Consistent inconsistencies in well-edited works will be understood to be deliberate.
Following popular usage helps publications appear progressive but won’t serve ones aiming for a buttoned-up style. Departing from the dicta of style guides is best done with the client, employer, and publisher on board and when it supports the tone and mission. (See the In Style column “Consistency vs. Flexibility” in Copyediting’s February−March 2015 issue.) Here are examples of safe style departures:
  • Closing compounds. The typical progression for compounds is hyphenated, open, closed. Google’s Ngram Viewer bears this out, as seatbelt and rollercoaster rise and seat belt and roller coaster dip.
  • Not overitalicizing non-English words. Consider your audience before italicizing non-English words not in your dictionary. For example, leave Sanskrit names of asanas in roman for yoga magazines and Spanish words in roman when italics might distract.
  • Using portmanteau words. Chances are you don’t blink at spork, emoticon, or mockumentary. A coinage becomes accepted when usage is wide and sustained, so if it works, use it.
  • Breaking patterns. It’s nice when style is consistent across the board, but it doesn’t have to be. Maybe you resisted email because it deviated from e-book, but the latter has been falling out of favor, with ebook rising steadily on the Ngram Viewer.
Pedants and sticklers may not like it, but some will find fault even when spelling, grammar, style, and usage are correct. Consistent inconsistencies in well-edited works will be understood to be deliberate.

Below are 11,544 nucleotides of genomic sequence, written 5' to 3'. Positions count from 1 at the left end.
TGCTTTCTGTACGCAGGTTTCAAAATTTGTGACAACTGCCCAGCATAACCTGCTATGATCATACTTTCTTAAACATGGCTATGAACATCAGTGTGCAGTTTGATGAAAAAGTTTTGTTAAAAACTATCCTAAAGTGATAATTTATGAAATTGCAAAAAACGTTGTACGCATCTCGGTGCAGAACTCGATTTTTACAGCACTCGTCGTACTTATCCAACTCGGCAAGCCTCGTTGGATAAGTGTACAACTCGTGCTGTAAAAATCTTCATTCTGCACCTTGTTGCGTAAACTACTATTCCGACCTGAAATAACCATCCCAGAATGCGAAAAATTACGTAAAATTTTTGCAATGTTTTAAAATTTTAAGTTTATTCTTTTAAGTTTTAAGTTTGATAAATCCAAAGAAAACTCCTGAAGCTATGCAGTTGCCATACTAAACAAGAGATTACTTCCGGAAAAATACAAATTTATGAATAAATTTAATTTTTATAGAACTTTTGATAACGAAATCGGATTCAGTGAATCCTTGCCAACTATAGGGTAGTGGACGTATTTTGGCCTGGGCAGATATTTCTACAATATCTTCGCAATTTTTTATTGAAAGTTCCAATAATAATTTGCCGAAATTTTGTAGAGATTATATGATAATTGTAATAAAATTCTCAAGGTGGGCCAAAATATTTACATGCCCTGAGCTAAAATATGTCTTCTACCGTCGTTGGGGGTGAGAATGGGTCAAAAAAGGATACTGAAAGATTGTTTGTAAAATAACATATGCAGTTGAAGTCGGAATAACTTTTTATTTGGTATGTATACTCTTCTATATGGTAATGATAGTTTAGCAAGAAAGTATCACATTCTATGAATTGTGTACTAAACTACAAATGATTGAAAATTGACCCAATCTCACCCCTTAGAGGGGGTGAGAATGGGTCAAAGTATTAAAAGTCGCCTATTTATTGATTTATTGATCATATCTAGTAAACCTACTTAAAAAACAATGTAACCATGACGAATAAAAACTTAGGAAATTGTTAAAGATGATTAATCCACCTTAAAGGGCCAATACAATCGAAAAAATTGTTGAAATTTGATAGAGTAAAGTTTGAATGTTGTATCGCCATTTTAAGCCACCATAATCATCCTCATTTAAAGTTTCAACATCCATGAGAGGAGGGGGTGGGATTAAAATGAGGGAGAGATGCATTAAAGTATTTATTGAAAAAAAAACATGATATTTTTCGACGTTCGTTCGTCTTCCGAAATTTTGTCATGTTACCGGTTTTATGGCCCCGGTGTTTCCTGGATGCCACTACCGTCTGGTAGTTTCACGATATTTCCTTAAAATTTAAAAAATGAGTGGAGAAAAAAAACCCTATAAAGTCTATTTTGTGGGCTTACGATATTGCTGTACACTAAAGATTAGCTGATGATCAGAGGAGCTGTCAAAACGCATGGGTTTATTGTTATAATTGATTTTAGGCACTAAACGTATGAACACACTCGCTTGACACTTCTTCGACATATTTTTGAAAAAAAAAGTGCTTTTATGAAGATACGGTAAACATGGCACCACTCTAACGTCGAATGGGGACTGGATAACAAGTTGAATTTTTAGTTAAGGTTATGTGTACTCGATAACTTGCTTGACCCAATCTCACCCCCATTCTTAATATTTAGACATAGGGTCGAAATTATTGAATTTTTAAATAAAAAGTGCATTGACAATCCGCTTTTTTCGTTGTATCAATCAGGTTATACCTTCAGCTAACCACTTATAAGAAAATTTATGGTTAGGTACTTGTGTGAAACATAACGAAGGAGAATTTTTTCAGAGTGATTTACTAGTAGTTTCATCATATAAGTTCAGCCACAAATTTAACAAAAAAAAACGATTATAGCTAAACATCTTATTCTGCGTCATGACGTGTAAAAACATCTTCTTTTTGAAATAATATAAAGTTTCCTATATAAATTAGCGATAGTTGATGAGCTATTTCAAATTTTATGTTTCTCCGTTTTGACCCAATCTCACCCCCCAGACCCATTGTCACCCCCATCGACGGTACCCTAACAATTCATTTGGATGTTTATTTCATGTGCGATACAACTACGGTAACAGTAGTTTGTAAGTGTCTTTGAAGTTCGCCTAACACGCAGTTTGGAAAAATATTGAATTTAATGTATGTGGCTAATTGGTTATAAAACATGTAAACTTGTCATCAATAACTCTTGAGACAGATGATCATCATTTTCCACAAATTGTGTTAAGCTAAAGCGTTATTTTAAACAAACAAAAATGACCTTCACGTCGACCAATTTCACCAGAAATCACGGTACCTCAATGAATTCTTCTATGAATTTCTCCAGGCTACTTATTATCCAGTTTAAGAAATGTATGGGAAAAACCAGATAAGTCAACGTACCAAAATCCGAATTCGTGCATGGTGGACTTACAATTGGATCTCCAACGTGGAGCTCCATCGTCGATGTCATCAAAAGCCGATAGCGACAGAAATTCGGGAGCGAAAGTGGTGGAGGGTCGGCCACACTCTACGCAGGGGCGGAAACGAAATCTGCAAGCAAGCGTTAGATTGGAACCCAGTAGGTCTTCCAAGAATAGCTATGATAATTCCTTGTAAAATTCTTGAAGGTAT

Nine Obscure (but Useful) Recommendations from The Chicago Manual of Style

Nine Obscure (but Useful) Recommendations from The Chicago Manual of Style

Note: This article originally appeared in Copyediting newsletter, which explains the low word-to-humor ratio, and is reproduced with permission.

Reading The Chicago Manual of Style while on deadline is different from curling up with it for a leisurely read. If you haven’t had time for the latter, not to worry. I’ve compiled a list of lesser-known but useful recommendations from the sixteenth edition. [Update: Corresponding references for the 17th edition are in brackets.]
In informal writing, a comma need not follow an introductory yes or no: “Yes we can.”
  • CMS 6.39 [6.34]. In informal writing, a comma need not follow an introductory yes or no: “Yes we can.”
  • CMS 6.104 [6.106]. If one of the terms separated by a slash is an open compound, you can add a space before and after the slash to clarify word groups: exclamation point / period.
  • CMS 7.49 [7.53]. Only the first appearance of a non-English word needs to be italicized if, through repetition, readers will become familiar with it.
  • CMS 7.83 [7.87]. In compound modifiers where an adjective modifies an adjective-noun compound, the first hyphen is not necessary if the meaning is clear: late thirteenth-century music.
  • CMS 8.153 [8.154]. Proper nouns beginning with a lowercase letter followed by a capital—eBay, iTunes, iPhone—are considered capitalized and can begin a sentence or heading with the case of the initial letter intact. (Also see the In Style column “Lowercasing the First Word of a Sentence” in Copyediting’s August–September 2014 issue.)
  • CMS 8.163 [8.165]. Colons and commas omitted on title pages for design reasons should be added to the titles in running text, such as the colon between the title and the subtitle.
  • CMS 8.171 [8.173]. An italicized title used within an italicized title should remain italicized and be enclosed in quotation marks. Other italicized terms (e.g., non-English words, species names, ship names) used within a title should be set in roman.
  • CMS 8.196−7 [7.61–2]. Mottos and common short signs—such as Watch Your Step—are capitalized headline style but not italicized or enclosed in quote marks.
  • CMS 14.105 [14.96]. Though a colon usually separates the main title and the subtitle in running text, it does not follow a main title that ends with a question mark or exclamation point: Higglety Pigglety Pop! Or, There Must Be More to Life.